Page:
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Yes - Close To The Edge CD (album) cover

CLOSE TO THE EDGE

Yes

 

Symphonic Prog

4.65 | 3131 ratings

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Nightfly
Special Collaborator
Rock Progressivo Italiano Team
5 stars The addition of Rick Wakeman to the ranks of Yes gave the band everything they needed to take their music anywhere they wanted to go. Wakeman had joined for previous release Fragile, which itself is a fine release but had a few patchy moments. Here though they get everything totally right. There are only three tracks on the album but each one is a Yes classic.

Side 1 of the original album features the first of the bands full side of an album epics, title track Close to the Edge. It is divided into four sections starting with The Solid Time of Change which has an excellent Jazz tinged intro with superb playing from the band. Steve Howe deserves a special mention here and has rarely sounded better. Total Mass Retain follows and the rhythm section of Bill Bruford and Chris Squire are exceptionally tight with each other following the complex time structure which would leave lesser musicians totally bewildered. Things get more mellow for I Get Up, I Get Down but features a powerful Wakeman Keyboard sound which sounds like a Church Organ leading into a totally off the wall instrumental section before culminating with an excellent Keyboard solo. Seasons of Man ends the piece revisiting The Solid Time of Change before a climatic vocal led finale.

One song that it is almost obligatory for Yes to include in their live shows is And You And I. I have seen them get what seems like 10 minute standing ovations for this live and that's mid set too. A beautifully, melodic piece, starting with Steve Howe's acoustic guitar. Fairly laid back overall but this track really soars to powerful heights capable of taking the roof off and has one of those hair standing up on the back of your neck endings.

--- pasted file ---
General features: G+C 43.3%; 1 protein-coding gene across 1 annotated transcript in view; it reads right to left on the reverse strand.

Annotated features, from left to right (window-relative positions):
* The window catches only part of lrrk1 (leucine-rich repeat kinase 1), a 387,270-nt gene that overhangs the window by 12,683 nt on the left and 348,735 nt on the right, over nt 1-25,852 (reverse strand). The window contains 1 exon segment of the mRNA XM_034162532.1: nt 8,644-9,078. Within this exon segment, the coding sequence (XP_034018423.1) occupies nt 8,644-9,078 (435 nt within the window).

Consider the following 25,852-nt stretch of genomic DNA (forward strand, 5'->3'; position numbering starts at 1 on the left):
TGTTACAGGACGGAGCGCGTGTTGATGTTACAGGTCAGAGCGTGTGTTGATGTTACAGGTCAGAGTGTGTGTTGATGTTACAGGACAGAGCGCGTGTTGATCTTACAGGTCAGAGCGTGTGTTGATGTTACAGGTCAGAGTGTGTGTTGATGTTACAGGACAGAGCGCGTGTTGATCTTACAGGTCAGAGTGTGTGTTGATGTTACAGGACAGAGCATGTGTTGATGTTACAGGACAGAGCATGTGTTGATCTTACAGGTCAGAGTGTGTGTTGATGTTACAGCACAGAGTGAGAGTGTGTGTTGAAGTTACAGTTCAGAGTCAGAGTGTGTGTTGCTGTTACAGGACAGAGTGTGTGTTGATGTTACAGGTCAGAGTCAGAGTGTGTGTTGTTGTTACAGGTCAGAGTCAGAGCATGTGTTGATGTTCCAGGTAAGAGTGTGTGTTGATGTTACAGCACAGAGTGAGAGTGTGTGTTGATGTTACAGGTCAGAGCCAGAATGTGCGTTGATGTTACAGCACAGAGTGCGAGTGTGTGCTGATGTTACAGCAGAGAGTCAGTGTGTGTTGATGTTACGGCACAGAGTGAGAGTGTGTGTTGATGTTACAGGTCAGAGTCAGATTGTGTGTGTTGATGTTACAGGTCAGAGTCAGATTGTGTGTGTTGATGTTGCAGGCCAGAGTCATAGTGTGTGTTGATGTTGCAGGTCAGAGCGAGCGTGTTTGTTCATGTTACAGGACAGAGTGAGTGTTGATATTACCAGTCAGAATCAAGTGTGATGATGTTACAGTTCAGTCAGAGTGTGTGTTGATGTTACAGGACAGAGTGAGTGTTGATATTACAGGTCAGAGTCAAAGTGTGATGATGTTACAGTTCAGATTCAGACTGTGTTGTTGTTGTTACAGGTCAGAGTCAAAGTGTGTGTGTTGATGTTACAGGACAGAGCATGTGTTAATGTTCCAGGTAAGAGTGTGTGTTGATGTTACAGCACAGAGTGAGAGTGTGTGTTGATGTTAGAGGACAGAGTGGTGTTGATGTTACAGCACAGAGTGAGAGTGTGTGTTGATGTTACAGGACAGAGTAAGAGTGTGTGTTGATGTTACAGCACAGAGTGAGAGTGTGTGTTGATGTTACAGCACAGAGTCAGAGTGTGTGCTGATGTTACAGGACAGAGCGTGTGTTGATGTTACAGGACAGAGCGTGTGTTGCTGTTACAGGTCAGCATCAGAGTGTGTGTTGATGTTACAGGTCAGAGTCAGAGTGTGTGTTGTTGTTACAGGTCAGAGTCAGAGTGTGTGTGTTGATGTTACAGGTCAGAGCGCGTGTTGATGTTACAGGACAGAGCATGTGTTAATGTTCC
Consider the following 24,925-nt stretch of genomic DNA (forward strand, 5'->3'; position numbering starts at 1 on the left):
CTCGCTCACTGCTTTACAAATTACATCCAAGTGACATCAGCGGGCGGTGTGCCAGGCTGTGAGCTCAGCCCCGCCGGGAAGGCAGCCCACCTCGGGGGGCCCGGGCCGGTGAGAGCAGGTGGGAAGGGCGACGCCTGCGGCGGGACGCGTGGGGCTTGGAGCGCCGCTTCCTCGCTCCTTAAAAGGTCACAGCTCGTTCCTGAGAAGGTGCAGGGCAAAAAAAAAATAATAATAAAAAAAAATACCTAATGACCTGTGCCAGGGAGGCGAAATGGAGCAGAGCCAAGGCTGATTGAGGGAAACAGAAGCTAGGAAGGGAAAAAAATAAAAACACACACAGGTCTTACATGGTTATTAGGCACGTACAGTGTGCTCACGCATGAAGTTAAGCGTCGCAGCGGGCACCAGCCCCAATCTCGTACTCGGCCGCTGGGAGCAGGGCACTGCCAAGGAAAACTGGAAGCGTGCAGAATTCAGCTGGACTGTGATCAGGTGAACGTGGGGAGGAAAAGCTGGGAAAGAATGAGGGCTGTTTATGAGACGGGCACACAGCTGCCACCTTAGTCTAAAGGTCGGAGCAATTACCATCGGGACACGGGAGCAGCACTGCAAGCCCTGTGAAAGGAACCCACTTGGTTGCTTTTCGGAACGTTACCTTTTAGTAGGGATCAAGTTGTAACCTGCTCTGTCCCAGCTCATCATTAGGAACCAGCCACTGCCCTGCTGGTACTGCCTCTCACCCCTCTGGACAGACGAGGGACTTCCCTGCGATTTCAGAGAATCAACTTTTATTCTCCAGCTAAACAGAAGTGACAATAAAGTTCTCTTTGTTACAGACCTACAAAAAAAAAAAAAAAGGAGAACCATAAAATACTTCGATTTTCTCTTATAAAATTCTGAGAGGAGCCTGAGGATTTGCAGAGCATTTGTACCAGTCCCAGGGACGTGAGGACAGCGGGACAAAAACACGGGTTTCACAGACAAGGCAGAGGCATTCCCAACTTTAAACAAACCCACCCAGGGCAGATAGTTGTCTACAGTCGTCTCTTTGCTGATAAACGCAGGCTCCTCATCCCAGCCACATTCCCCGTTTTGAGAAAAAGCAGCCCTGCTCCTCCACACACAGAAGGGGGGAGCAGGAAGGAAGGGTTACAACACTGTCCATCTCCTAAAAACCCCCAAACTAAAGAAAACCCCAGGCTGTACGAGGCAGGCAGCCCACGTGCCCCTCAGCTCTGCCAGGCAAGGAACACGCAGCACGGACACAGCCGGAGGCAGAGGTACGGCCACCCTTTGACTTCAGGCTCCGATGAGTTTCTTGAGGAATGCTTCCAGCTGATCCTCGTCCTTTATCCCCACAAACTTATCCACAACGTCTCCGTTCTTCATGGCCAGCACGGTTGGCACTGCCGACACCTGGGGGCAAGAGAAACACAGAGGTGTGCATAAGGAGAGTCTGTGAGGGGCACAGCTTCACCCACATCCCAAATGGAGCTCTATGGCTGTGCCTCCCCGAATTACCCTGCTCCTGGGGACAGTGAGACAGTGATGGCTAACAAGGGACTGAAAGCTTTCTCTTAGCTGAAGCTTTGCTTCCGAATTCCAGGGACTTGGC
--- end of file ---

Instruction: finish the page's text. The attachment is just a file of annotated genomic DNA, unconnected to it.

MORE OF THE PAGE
The album closes with a Siberian Khatru which has often been used as a live set opener, an excellent choice, this being an incredibly powerful piece. Starting with a fantastic discordant riff overlaid with another brilliant Howe solo before settling into the first verse. It has to be said that Jon Anderson sings like an Angel throughout the album with excellent harmony back up from Squire in particular who has proved since that he's capable of taking the lead vocal slot himself.

Sadly Bruford would leave after this album (going on to great things with King Crimson), feeling that he had progressed as far as he could within the band. He was to leave the band at their creative peak which was a brave move which you have to admire.

5 star reviews should not be dished out lightly but this is an essential masterpiece for any Prog collection and more than worthy.

Nightfly | 5/5 |

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